The question is much deeper. In the first place it is important that Kashmir leadership should come out of the illusion that people trust them for what they profess in public. Second, things in Kashmir have moved beyond the limit of playing ducks and drakes with them.

Kashmir leadership needs to concentrate on the fast changing situation of Kashmir valley society rather than bothering themselves about Bharat-Pak hostilities which are fuelled by deep rooted jihadi elements in the Pakistani state along with international actors, including super powers.

The home-grown issues on which Ms Mufti should focus her party leadership’s attention are extraordinarily explosive. Radicalization along Wahhabi-Salafi ideology, enormous illegal and clandestine funding of terrorism by the Gulf States and Kashmiri Diaspora abroad, big spurt in local and sponsored militancy, spiral increase in raising of mosques and seminaries across Kashmir, deepening of anti-Bharat sentiment among the Kashmiri youth who attend these newly built mosques and seminaries with Gulf money, deep penetration of Wahhabi ideology among various cadres of administration from the lowest to the highest echelons, polarization in Kashmir intelligence and police organizations, rising crescendo of defiance of judicial authority by the state administration and willful sabotage of many centrally sponsored and funded schemes of infrastructural development in the Stat etc. – these are the facets of ground situation.

The State Cabinet chose to sidetrack all these pressing and crucial issues facing the State, and felt happy with doling out advice to the Government of Bharat to continue “peace” talks with Pakistan. Such Cabinet resolutions stand in direct contravention of ground reality in the State. Obviously, it was a politically motivated resolution, and carried not even an iota of sincerity and statesmanship.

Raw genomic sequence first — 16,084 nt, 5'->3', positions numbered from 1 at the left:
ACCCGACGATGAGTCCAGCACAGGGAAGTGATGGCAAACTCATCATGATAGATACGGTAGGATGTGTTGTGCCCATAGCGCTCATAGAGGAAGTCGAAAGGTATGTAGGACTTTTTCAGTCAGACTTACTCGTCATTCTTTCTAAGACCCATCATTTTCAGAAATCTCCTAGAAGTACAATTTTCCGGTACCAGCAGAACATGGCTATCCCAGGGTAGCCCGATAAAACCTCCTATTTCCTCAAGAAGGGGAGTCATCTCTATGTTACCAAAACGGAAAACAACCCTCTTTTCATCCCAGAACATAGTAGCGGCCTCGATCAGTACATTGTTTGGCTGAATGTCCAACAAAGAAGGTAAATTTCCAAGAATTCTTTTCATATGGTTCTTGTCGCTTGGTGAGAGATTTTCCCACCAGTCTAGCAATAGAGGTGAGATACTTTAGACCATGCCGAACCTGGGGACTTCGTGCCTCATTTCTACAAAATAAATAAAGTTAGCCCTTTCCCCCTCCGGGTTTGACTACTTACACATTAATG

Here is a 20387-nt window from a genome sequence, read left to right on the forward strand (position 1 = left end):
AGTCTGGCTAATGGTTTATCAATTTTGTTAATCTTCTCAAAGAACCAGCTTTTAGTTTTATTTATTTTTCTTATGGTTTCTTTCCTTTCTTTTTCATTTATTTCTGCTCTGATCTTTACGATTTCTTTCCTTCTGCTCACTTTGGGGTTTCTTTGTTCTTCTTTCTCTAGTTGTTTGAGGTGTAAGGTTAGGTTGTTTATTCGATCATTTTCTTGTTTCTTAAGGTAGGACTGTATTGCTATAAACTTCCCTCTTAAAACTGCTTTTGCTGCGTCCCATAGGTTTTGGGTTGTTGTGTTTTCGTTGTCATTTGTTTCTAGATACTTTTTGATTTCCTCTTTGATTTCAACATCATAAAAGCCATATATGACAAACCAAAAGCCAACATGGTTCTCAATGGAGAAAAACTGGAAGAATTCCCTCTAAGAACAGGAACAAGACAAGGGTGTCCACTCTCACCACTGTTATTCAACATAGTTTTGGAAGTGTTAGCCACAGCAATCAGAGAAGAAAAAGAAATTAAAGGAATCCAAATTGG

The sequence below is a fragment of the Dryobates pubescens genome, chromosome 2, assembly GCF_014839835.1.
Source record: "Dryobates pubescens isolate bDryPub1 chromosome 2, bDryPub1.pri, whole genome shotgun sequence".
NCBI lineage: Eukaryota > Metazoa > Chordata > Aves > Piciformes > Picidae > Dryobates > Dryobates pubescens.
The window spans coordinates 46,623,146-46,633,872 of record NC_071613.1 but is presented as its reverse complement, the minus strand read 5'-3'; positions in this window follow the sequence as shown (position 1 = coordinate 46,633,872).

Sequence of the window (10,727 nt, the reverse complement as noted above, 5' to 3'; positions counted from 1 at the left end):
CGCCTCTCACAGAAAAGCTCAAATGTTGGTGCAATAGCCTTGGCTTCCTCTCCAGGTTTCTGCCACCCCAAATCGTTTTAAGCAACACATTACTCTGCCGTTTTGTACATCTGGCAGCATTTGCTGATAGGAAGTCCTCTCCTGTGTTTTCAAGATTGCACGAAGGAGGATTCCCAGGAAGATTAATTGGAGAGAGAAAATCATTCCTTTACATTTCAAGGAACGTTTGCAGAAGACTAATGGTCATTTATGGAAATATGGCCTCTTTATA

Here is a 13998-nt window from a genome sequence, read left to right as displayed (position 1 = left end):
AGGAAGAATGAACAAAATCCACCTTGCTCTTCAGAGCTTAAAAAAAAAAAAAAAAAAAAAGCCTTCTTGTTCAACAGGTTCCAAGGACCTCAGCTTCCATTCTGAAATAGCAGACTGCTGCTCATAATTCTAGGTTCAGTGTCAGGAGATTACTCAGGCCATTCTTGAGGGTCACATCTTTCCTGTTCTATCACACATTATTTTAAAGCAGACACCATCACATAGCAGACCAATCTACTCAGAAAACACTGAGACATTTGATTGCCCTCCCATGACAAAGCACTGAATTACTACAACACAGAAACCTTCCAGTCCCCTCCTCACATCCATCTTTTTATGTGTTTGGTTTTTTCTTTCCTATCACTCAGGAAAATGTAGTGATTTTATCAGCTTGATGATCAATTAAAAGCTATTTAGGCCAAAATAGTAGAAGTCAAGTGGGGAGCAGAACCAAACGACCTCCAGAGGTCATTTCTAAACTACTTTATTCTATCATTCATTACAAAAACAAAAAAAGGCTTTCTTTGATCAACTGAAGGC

Kashmir valley leadership should forget that the people of the valley look to them or even to Pakistan for guidance and direction. They have chosen to be part of the world-wide Muslim brotherhood, which at present, is locked in a grim and decisive ideological struggle sparked towards the closing years of the 20th century and now continuing with all its fury and force.

The word “Peace” on which the Chief Minister lays stress, though philosophically very right, is not in the lexicon of either the Pakistan Army or its mentors in the Pentagon. She is asking for the moon.  Some interpret it as lollypops for the militants in the backdrop of her commitments.

Yes, she has a lever at her disposal that can help reduce existing turmoil in the State. The lever is to call a spade by its proper name. The right and perhaps the only way for her is to appeal the militants of Kashmir to lay down their arms and stop hobnobbing with their Pakistani handlers if a semblance of peace is desired. She has to come out of dichotomy, take a bold and courageous decision in the interests of the people of the State and the Bharatiya nation and actually in the interests of humanity at large. Failing which she will pass into oblivion as did others since 1947. Let me conclude by citing the great bard:

“There is a tide in the affairs of men,

Which taken at the flood, leads on to fortune.

Omitted, all the voyage of their life

 Is bound in shallows and in miseries.

On such a full sea are we now afloat.

And we must take the current when it serves,

Or lose our ventures.”

– (William Shakespeare)

About the Author

K.N. Pandita
Shri K.N. Pandita is the former Director of the Centre for Central Asian Studies, Kashmir University.